A better vocational curriculum for university

Since my days at the old alma mater, I’ve grown increasingly vitriolic about how poorly modern universities serve students’ needs. My favourite bit of evidence for this: an engineering degree, an English literature degree, and a business degree all typically have the same amount of required subjects. Surely a marketing professional doesn’t need as much theoretical training as an aerospace engineer. Surely.

There have been a few good posts on Twitter and the blog sphere recently on the question: how would you redesign a university curriculum to optimise for success in the job market? Rajat Suri answered a slight variation: designing for “smart people who don’t know what they want to be.” Rusty Guinn at Epsilon Theory responded with his own version. Ben Hunt, the CIO at Epsilon Theory, threw out the challenge for people to engage with the question and provide their own answer.

So here’s mine – or at least a first draft.

Opening remarks

The aim is to bring graduates out into the world of work maximally prepared for any job, in the minimum amount of time. I think a year is sufficient. Like Rusty, I would be happy to pit one of my students against the average graduate of any traditional university in a contest of job aptitude and career success.

Classwork and assessment would resemble how the business world operates:

  • Work on small- to medium-sized projects: none of this ‘learn everything for a chunk of time then regurgitate’
  • Deliver value quickly: see above, plus this allows for rapid feedback and correction
  • Collaborate with others: at a regular university this is called ‘plagiarism’ and ‘cheating’, while in the workplace, this is called ‘teamwork’ and is necessary to get anything done
  • Negotiate requirements and the definition of success: in the workplace, a task rarely arrives set in stone – smart workers will know this from day one and be ready to play the game.

The school year would have four terms of nine weeks each plus a 10-week exchange term in the middle, a one week break between terms. We would finish just before Christmas, ready for the graduates to go home to the family and start their amazing job in the new year.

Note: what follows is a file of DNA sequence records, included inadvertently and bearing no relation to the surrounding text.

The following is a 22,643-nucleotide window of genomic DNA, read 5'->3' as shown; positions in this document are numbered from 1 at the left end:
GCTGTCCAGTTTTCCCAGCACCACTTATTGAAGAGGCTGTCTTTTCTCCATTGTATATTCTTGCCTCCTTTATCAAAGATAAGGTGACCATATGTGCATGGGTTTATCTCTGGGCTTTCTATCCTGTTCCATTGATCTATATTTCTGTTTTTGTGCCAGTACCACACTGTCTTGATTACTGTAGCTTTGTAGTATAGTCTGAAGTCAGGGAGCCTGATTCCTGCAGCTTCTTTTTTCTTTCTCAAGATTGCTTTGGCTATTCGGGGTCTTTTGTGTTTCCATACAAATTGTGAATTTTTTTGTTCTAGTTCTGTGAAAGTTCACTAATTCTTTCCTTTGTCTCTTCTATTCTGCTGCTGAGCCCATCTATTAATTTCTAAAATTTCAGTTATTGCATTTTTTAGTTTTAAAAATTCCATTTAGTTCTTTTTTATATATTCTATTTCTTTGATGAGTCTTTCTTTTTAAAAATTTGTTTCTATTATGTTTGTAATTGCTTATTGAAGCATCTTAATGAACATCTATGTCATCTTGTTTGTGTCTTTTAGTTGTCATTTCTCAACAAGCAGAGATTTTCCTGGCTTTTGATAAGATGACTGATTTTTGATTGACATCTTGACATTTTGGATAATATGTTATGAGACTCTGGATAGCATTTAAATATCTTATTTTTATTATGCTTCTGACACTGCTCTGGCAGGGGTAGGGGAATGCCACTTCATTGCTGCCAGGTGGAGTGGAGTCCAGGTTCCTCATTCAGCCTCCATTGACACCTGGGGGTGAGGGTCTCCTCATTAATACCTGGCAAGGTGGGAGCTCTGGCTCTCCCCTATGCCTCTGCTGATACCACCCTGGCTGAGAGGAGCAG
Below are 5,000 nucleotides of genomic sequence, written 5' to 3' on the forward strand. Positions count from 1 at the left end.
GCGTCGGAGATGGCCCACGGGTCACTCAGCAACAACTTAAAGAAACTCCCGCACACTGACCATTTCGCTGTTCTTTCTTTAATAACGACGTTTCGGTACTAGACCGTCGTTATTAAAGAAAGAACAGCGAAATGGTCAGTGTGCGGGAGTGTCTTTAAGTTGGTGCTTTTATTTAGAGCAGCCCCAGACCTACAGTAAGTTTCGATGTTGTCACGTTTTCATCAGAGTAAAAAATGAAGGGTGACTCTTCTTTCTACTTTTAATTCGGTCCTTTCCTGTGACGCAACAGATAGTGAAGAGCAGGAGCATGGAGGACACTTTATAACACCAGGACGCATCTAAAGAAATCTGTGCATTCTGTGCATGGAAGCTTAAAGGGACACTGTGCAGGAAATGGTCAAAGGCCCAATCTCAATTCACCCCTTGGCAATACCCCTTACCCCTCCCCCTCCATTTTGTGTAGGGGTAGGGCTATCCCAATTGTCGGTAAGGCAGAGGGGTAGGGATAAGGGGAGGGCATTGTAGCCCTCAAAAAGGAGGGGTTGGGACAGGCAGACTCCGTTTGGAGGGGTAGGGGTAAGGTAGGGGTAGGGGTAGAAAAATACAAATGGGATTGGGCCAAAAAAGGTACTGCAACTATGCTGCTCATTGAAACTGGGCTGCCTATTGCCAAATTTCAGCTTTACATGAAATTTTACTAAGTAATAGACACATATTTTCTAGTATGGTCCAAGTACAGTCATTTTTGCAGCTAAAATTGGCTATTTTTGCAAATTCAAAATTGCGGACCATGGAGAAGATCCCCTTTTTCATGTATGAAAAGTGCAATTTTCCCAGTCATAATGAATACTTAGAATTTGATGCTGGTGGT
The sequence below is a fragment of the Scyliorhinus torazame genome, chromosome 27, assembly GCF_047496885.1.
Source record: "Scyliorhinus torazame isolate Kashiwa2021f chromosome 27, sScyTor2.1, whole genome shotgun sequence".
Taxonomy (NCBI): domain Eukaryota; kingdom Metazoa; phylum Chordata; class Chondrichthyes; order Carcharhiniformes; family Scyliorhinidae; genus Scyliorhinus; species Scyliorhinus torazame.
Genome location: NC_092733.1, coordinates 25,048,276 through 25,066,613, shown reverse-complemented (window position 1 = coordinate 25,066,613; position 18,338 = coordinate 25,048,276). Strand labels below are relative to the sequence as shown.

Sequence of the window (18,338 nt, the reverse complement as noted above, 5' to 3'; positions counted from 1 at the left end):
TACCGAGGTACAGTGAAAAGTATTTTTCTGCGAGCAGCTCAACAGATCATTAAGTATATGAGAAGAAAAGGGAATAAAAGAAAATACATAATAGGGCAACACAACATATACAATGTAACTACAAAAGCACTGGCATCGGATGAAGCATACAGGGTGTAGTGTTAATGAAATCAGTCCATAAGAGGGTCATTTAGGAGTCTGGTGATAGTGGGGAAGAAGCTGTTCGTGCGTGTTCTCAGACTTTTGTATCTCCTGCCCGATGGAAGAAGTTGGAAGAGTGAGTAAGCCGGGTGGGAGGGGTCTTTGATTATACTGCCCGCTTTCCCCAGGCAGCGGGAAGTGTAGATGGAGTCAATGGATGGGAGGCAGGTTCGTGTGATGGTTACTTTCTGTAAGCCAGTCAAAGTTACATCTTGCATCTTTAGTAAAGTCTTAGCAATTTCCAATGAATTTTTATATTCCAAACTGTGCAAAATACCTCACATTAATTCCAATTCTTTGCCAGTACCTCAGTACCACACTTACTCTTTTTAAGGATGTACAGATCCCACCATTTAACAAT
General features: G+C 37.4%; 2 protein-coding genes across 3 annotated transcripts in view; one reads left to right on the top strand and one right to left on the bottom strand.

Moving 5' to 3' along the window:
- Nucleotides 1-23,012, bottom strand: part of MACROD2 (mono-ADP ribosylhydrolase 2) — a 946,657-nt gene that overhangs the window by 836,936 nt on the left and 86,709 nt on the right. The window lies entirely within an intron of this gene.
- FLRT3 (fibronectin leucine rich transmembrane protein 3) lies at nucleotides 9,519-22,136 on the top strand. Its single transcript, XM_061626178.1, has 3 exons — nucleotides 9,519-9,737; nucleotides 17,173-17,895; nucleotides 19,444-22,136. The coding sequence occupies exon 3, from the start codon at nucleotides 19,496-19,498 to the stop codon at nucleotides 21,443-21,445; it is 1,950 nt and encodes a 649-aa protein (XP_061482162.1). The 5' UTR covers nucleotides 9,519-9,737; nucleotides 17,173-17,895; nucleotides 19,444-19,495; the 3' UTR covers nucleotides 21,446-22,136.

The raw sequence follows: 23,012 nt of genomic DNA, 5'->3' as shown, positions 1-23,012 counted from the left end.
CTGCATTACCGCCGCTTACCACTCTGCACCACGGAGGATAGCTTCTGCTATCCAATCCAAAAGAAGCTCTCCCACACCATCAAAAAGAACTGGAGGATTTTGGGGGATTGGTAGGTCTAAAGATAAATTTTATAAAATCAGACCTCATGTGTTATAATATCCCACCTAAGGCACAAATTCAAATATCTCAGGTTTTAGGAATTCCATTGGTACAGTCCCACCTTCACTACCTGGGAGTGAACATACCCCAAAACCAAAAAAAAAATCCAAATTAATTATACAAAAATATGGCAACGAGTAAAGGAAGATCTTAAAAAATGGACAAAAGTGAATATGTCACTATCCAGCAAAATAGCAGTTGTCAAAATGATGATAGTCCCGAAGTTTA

Each term has a theme, such that the topics in each term are designed to interleave well. Knowledge and skills gained from one subject will reinforce and help in the others.

The curriculum

Term 1: skills needed to maximise learning from the rest of the year

How to learn

  • The psychology of learning
  • Effective note-taking
  • Spaced repetition
  • Physiological factors (the importance of enough sleep and good nutrition)

Managing yourself

  • Time management
  • Procrastination: causes and ways to circumvent
  • Attention management


  • Being clear on your goal
  • Negotiation techniques
  • Practice sessions

Term 2: the basic tools you’ll need in any job


  • How to make a written argument
  • Structuring a document
  • Most important grammatical concepts
  • When to use longform vs email vs Slack messages

Statistics and data analysis

  • Measure of central tendency
  • Measures of variation
  • Turning data into insights
  • Interpreting statistics
  • How statistics can be abused, and how to spot this

Basic programming

  • Javascript (plus a short intro to HTML and CSS)
  • Python scripting
  • Python for data analysis
  • Bash basics

Why Python and Javascript? Popular, huge community, widespread, and most importantly, they allow you to instantly do magic things which will be useful in any job.

Middle term: exchange to a foreign country

Intensive foreign language training

  • Five days a week, six hours per day language learning
  • Rest of the time explore the country and immerse yourself in the culture

I predict that this will be one of the points of contention with my curriculum – devoting a whole term to language, whoa! My logic: we live in an ever-more connected, globalised, cosmopolitan world, and people who understand that first-hand and can engaged with it effectively have a huge advantage. Perhaps not in every job, but the probability is high enough that it will be helpful at some point that I’m comfortable with putting this in.

Oh, also: learning a foreign language is one of the best ways to improve your grasp of and ability to effectively use your native language.

Term 3: thinking and organising

Decision making

  • Cognitive biases
  • Logical thinking
  • The role of instinct and emotion
  • Tracking and evaluating past decisions

Project management

  • Resource constraints
  • Prioritisation
  • Dependencies and connected parts
  • Minimising risk/cost of failure

Scientific method

  • Hypothesis formation
  • Scientific rigour
  • How to run an experiment
  • Evaluating results from an experiment
  • When the scientific method is not the best tool

Term 4: key business and economics knowledge


  • Personal finance: taxes, investing basics, diversification
  • Corporate finance: sources of capital, business models
  • Country finance: trade, capital flows, monetary and fiscal policy basics

Game theory

  • One-off, perfect information games (as an introduction)
  • Repeated games (and the implications for other domains)
  • Mixed strategies
  • Optimal strategy selection in game theory simulations


Heavy on ideas, light on the mathematics. Not because I want to spare my graduates the numerical rigour, but because the value of economics is in the conceptual tools it gives you, not the beautiful models that don’t correspond to reality.

  • Opportunity cost and sunk cost
  • Profit maximisation
  • Market structures
  • Adverse selection and moral hazard
  • Asymmetric information